Internet bullying is where your teenager is probably most vulnerable. At least school bullying is restricted to school, but here your teenager is at the mercy of just about everyone - from the school bully to the earnest paedophile! Causing embarrassment on public forums, threats of physical or sexual harm is the most common and as a parent you have to take every step possible to not just protect your child but also help him take care of himself or herself.
The bully menace
The school bully is comparatively easier to deal with than the internet lout! Well, one can't be too sure of that statement either since these days,school kids are known to blow up their own classmates or participate in a heist with adult precision. Always watch out for the classic signs of bullying. If your child appears withdrawn or disturbed after school hours then gently probe and encourage your child to tell it all. If you feel there is enough reason to think your child is being subject to bullying then bring it to the notice of the school immediately as others could have similar complaints. Do not admonish your child or scold him as it could cause him to withdraw in to the shell that the bully provided him in the first place. Parents and elder siblings can be bullies too so remember that. Teach your child to stand up to bullies. The bully is generally an insecure person who uses brute force to feel good about himself, at the cost of others. The school bully generally has his way and is not used to being challenged. Teach your child to look the bully in the eye and register protest. This will go a long way in teaching your child how to fight back and not take any nonsense from others.If the situation worsens, then always keep a track of your teenager’s whereabouts especially if it is a girl. Once the bully realizes that he is being tracked he generally lies low or picks on someone else. Internet bullying requires different measures. You can monitor your child’s online activities and teach them to never ever share any personal information or photographs online or on forums which are off-limits for children and adolescents. You can complain to the authorities if things get out of hand. If someone repeatedly issues threats to your teenager, either online or in real life, is a cause for real concern and one must take them seriously. If your child does not learn to cope with bullies it could affect him well in to adulthood, where he will feel helpless and easily scared by imposing people or even develop a hatred for authority figures. Bullying can fuel an already weak personality in to gaining an inferiority complex; the flip side is that kids who have been subjected to bullying can repeat the same patterns on their younger siblings or at school. So a bully creates another bully if continued unchecked.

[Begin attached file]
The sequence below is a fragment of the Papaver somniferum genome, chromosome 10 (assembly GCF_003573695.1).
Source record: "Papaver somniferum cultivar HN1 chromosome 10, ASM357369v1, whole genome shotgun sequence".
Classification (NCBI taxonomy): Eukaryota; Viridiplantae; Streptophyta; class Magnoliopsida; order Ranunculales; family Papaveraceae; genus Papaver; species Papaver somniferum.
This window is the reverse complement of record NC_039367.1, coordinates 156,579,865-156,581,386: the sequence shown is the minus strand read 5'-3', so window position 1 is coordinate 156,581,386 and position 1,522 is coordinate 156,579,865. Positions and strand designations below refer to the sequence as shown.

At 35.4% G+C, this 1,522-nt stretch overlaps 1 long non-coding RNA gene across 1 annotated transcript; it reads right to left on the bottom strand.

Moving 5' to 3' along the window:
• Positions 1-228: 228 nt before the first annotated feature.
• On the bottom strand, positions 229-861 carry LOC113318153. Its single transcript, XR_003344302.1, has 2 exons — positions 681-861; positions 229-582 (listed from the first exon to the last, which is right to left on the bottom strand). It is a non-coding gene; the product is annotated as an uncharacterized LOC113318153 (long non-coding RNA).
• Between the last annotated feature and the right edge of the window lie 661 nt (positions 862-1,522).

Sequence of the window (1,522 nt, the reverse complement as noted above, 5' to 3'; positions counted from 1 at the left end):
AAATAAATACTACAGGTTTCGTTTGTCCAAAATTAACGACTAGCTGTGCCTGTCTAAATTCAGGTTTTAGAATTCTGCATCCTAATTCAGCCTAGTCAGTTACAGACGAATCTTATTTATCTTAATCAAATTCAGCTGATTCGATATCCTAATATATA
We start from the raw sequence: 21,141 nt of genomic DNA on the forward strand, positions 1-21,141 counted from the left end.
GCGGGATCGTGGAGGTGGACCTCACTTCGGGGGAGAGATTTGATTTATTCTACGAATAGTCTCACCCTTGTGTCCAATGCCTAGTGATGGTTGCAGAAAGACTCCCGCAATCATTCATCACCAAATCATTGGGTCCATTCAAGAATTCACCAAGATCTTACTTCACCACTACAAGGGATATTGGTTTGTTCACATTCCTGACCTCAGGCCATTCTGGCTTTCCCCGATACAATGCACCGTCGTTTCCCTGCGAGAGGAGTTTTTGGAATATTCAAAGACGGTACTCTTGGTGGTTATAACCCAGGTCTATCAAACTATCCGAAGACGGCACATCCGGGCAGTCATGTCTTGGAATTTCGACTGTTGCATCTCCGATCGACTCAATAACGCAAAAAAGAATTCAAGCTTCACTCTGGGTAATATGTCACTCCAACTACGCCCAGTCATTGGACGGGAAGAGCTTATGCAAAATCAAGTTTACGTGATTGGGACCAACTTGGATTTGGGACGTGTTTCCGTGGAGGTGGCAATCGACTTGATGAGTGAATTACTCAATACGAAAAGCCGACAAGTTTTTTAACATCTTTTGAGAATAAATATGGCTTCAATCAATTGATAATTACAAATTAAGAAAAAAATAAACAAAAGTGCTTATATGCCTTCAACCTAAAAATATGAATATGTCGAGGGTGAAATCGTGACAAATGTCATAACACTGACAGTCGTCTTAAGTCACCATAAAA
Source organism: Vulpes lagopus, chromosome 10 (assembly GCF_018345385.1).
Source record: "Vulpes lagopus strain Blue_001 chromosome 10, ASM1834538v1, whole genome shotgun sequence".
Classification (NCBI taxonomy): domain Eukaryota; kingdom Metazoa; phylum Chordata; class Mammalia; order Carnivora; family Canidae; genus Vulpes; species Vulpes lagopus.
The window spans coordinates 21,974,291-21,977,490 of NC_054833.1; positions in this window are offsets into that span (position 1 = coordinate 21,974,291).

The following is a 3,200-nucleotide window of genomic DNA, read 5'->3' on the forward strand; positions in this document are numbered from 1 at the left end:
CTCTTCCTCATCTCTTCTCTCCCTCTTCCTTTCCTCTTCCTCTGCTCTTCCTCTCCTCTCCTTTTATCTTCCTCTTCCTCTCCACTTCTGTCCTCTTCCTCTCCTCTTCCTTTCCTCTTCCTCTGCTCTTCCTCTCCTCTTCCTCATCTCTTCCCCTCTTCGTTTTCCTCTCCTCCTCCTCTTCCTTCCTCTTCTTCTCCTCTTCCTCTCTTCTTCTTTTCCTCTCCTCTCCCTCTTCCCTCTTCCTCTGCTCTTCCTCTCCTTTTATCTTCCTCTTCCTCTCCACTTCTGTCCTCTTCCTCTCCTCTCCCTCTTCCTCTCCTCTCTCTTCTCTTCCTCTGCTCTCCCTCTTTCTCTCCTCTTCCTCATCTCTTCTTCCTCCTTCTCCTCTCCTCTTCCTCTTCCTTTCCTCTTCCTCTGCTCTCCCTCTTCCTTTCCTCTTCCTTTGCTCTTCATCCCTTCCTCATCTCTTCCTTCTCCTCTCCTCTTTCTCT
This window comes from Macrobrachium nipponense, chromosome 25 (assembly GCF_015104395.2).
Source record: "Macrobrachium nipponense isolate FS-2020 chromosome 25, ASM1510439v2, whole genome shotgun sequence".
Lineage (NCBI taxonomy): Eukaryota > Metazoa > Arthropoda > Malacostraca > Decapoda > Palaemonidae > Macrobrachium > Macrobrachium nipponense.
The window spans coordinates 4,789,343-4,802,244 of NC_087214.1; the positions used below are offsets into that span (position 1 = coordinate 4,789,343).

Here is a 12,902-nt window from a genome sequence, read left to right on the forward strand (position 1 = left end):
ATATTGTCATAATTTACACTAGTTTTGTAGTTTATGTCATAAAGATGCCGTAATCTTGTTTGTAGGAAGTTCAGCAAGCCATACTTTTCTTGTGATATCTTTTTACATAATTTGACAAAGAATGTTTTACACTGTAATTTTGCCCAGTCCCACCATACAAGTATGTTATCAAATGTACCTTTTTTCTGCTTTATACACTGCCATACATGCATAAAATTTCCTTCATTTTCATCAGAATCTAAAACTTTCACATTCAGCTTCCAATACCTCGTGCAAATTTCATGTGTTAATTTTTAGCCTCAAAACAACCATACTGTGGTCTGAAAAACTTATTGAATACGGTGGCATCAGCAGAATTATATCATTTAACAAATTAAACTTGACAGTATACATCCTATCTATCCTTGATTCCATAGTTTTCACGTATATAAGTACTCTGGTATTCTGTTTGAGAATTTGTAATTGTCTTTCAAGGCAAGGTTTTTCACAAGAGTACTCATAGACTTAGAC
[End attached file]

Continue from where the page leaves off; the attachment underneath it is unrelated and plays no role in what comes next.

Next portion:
Mental problems in children are on the rise, so bullying is also no longer an innocent joke but could be a serious crime. Bullies whether children or grown-ups, suffer from some personality disorder or a serious inferiority complex which makes them compulsive trouble makers and their victims are generally people who cannot hit back or are vulnerable. Take Hitler for instance. Wasn't he just a bully who was unhappy in his own life? Look what he did to millions of innocent people. Wasn’t that a bully gone berserk?